Credit unions are buying banks, but can they keep the customers?
Credit unions must work to keep accounts, especially those for commercial customers, after buying a bank, analysts said.
The number of CUs buying banks has increased in recent years. Nine of these deals were announced in 2018, up 50% from a year earlier. This year is on pace to top 2018’s total with eight acquisitions announced so far.
Retaining the customers is paramount in maintaining the value of these acquisitions. Retail customers of the bank are unlikely to switch financial institutions after the merger unless a hiccup occurs so it’s essential to make sure the transition happens seamlessly, experts said. That should include clear and frequent communication. Credit unions may also have to add capabilities to better serve and retain commercial customers.
“Get the bank employees ready for your culture, have all technology integrations done… be ready to hit the ground running,” Michael Bell, an attorney at Howard & Howard in Royal Oak, Mich., said of the transition after an acquisition of a bank is completed.
Advia Credit Union in Parchment, Mich., is an experienced bank acquirer, purchasing the $83 million-asset Mid America Bank in 2016, and the $232 million-asset Peoples Bank in 2017. The key is to engage new members right away to reassure them that staffing won’t change and to educate them about the value of being a member, said Nancy Loftis, Advia’s vice president of marketing and public relations.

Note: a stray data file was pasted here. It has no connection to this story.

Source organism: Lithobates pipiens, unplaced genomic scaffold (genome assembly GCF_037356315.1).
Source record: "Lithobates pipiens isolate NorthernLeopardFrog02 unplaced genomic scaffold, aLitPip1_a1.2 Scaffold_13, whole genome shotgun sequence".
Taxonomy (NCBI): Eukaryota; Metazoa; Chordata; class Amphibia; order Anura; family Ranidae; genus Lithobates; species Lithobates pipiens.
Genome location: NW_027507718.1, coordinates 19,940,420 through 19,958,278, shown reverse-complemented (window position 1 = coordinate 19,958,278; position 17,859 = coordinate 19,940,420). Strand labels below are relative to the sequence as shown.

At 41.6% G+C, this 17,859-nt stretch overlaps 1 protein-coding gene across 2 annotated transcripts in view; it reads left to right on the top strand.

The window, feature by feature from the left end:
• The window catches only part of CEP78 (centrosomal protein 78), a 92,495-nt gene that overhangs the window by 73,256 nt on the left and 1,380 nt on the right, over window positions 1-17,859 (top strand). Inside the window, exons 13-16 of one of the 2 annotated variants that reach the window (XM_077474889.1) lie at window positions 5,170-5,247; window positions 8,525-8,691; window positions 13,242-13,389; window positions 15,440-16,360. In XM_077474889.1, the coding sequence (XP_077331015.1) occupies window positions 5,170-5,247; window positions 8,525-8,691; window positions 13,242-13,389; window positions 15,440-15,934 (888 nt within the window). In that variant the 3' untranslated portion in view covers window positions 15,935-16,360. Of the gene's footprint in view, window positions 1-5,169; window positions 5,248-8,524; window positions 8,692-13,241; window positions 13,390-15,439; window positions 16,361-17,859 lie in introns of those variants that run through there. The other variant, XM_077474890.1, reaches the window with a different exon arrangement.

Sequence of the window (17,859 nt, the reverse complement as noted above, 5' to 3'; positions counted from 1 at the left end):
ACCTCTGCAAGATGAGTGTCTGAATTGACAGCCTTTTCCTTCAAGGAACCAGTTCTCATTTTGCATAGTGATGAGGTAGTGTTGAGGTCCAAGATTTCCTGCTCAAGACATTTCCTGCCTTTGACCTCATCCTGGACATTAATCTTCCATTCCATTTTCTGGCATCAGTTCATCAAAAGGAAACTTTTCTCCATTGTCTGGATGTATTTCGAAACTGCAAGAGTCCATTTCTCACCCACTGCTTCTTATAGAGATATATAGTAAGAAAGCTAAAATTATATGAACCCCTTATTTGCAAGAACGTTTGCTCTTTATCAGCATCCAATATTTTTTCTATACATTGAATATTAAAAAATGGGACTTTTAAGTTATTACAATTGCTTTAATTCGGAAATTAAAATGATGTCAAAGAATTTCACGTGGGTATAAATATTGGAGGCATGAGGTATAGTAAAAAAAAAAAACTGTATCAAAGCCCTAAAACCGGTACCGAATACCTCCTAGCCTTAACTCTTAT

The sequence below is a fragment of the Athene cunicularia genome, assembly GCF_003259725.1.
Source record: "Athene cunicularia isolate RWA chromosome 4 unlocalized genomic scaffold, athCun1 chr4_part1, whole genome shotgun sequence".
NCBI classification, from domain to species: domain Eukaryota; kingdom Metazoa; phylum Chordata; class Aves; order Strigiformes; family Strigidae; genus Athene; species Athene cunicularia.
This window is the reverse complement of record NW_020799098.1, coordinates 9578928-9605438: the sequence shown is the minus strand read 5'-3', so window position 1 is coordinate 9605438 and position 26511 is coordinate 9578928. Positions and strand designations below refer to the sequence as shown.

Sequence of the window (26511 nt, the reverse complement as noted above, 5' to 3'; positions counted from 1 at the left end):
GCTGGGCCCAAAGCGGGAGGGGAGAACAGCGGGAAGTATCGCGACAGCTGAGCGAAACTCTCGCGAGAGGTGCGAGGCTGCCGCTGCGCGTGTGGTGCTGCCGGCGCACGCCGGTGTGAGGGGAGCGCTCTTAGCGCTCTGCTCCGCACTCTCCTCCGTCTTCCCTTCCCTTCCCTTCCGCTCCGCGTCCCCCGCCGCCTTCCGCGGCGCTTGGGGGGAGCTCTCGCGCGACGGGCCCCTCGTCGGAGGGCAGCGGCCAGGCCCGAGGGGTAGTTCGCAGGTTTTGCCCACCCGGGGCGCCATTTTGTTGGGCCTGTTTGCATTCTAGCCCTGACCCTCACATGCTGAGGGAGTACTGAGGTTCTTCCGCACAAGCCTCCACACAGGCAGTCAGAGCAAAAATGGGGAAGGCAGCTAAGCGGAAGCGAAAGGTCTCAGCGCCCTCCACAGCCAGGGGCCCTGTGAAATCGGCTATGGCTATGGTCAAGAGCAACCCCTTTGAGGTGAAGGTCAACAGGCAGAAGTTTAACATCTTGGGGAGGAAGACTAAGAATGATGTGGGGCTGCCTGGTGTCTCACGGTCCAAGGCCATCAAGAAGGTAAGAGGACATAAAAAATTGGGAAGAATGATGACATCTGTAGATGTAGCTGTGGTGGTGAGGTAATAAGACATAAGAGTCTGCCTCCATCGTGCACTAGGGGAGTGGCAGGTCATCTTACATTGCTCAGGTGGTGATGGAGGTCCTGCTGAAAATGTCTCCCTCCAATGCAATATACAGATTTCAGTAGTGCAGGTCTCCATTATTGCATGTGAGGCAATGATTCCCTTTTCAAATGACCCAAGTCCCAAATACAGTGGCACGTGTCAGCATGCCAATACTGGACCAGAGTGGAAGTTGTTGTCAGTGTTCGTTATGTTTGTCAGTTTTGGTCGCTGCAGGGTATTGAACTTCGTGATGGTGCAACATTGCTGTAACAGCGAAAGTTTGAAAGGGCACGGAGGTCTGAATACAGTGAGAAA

The credit union tries to communicate “quickly and regularly” throughout the process to help members “navigate any changes they will experience,” Loftis said. Communication has included in-branch benefit fairs for new members and marketing by direct mail, e-mail and website messages.
“They may not have experience with being a member of a credit union, so we talk to them about what it means to belong to a credit union, the array of financial services we offer to both businesses and individuals, and our business model that is built upon returning earnings back to them in the form of great deposit and loan rates, easy and expanded network of account access tools and low service charges,” Loftis said.
Loftis said that after any acquisition, Advia tries to convey the CU’s mission of providing financial advantages. It introduces improved deposit rates and special offers related to the systems integration, including free checks or special offers on personal loans.
However, despite these efforts, Advia still loses “a small percentage of members who are former customers of the bank,” she added. “It is natural that people do not like change, but we feel the greatest level of attrition experienced is more likely due to a disengaged relationship prior to the acquisition.”
In general, credit unions shouldn’t worry about a mass exodus of customers after buying a bank, said Bell, who has advised on the majority of credit union-bank acquisitions in recent years. He said in all the deals he has worked on, “catastrophic” runoff is 5%.
“People don’t move their checking accounts,” he said. “The credit union is going to have the same or better products, rates or fees, so unless given a reason to move, nobody moves. There are a couple transactions that had more runoff than others, but that was because of some event – a debit card didn’t work over the weekend – that gave people a reason to leave.”